PHILLIPS-MATZ: Washington National Opera 1956-2006

This is a highly impressive coffee-table table book, loaded with stunning photographs of productions, singers, composers, and even our nation’s glorious capital. »

17 Jun 2006

HURWITZ: Exploring Haydn—A Listener’s Guide to Music’s Boldest Innovator

The world of J.S. Haydn is one gravely underappreciated and undervalued. He never earned the right to a 1980’s bio pic like Mozart or was appreciated and saluted in pop culture through early rock n’ roll like Beethoven. »

02 May 2006

BROPHY: Mozart the dramatist

Brigid Brophy (1929-1995) was a noted novelist and critic who was passionately interested in opera, and especially Mozart and his operas. »

05 Mar 2006

GALLO: Opera — The Basics

Is it possible to say something new and fresh about opera? While many books have been written about the artform, it is rare to find an introductory text that serves its subject well. »

10 Feb 2006

LEE: The Great Instrumental Works

This book is for any aficionado or lover of classical instrumental music. »

02 Feb 2006

DAVIES & JAHN: Care of the Professional Voice

This second edition, co-authored by D. Garfield Davies, Consultant Emeritus Otolaryngologist to The Middlesex and University College Hospitals, and Anthony F. Jahn, Professor of Clinical Otolaryngology, Columbia University College of Physicians and Surgeons, was published by Routledge in 2004. »

23 Jan 2006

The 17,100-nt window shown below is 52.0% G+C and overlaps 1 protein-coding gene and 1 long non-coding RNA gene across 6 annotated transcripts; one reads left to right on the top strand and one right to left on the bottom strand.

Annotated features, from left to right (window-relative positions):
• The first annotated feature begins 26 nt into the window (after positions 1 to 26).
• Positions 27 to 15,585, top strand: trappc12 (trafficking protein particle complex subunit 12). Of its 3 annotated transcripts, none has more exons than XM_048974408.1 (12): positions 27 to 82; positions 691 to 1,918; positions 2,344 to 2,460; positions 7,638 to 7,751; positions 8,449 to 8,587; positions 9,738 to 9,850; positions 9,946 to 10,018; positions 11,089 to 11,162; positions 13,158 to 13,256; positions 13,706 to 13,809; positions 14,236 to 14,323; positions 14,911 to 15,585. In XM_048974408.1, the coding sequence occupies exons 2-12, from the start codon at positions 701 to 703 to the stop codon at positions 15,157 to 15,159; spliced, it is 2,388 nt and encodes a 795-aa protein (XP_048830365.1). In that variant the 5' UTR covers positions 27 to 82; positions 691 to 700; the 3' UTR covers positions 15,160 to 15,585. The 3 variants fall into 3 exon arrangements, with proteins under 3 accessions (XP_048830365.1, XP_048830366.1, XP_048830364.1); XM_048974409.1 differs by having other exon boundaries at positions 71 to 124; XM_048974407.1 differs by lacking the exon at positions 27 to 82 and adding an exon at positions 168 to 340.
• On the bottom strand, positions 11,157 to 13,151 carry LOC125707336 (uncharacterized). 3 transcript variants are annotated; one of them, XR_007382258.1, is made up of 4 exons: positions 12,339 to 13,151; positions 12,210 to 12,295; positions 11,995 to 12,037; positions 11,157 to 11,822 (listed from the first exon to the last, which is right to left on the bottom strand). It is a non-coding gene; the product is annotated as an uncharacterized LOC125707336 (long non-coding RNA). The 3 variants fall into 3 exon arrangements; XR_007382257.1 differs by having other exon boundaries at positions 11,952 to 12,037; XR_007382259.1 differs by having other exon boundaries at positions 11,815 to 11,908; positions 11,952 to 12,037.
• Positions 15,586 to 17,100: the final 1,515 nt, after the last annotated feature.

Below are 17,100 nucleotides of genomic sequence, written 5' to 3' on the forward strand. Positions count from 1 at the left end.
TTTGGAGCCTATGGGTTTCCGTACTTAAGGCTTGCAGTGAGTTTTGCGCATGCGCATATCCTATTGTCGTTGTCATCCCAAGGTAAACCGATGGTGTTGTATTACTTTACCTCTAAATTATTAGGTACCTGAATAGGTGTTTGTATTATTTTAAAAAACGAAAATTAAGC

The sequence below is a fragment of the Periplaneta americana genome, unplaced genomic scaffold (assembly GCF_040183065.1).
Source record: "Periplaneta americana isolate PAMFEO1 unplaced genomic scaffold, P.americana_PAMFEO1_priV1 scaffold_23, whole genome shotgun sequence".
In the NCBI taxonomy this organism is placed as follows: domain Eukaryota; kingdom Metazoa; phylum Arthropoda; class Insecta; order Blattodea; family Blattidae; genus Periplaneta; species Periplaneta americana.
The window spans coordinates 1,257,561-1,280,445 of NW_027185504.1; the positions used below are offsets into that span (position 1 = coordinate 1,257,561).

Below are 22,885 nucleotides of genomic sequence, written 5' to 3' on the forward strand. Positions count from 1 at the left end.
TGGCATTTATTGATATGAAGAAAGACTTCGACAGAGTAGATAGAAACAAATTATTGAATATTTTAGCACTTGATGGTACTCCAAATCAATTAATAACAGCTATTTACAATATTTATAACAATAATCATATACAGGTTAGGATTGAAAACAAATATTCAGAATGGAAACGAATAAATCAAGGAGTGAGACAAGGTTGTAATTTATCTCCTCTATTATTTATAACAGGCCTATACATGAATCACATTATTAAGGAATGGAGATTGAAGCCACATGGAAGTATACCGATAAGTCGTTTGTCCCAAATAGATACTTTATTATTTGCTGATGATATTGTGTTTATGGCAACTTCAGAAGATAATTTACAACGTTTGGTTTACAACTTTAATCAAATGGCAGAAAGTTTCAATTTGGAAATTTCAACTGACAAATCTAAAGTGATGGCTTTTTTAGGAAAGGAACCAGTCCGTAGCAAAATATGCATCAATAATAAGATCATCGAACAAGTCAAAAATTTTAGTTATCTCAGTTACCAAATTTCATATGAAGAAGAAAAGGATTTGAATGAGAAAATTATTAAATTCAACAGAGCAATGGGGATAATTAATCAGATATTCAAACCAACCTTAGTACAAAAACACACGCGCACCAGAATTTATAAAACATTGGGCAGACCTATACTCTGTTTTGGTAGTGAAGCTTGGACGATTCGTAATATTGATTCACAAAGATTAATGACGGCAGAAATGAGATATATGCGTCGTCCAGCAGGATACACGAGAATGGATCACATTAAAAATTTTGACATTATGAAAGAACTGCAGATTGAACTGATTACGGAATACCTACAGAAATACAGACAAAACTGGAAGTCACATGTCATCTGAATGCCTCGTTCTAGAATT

KINDERMAN & SYER: A Companion to Wagner's Parsifal

Some twenty years ago, a leading German musicologist remarked that the music of Parsifal »

17 Jan 2006

IT MUST NOT HAVE BEEN EASY BEING MOZART

It must not have been an easy life, being Wolfgang Amadeus Mozart (1756-1791). Perhaps even more so after the fact when scholars began to do their research and “wanna bes” began their intimations and psychoanalyzing. In the more seventy-five years of Mozart scholarship and its coming of age, one must ask: How much more is there to learn, to research? »

14 Jan 2006

GASPAROV: Five Operas and a Symphony

This new volume from Yale University Press is one of those rare and treasured phenomena in Russian music scholarship that illuminate their subject from a new angle — that of cultural history. Indeed, Boris Gasparov's expressed goal in Five Operas and a Symphony is nothing less than turning the table on poetry, philosophy, and literary criticism that have for so long ruled the field of Slavic research, and elucidating them from a musical point of view. »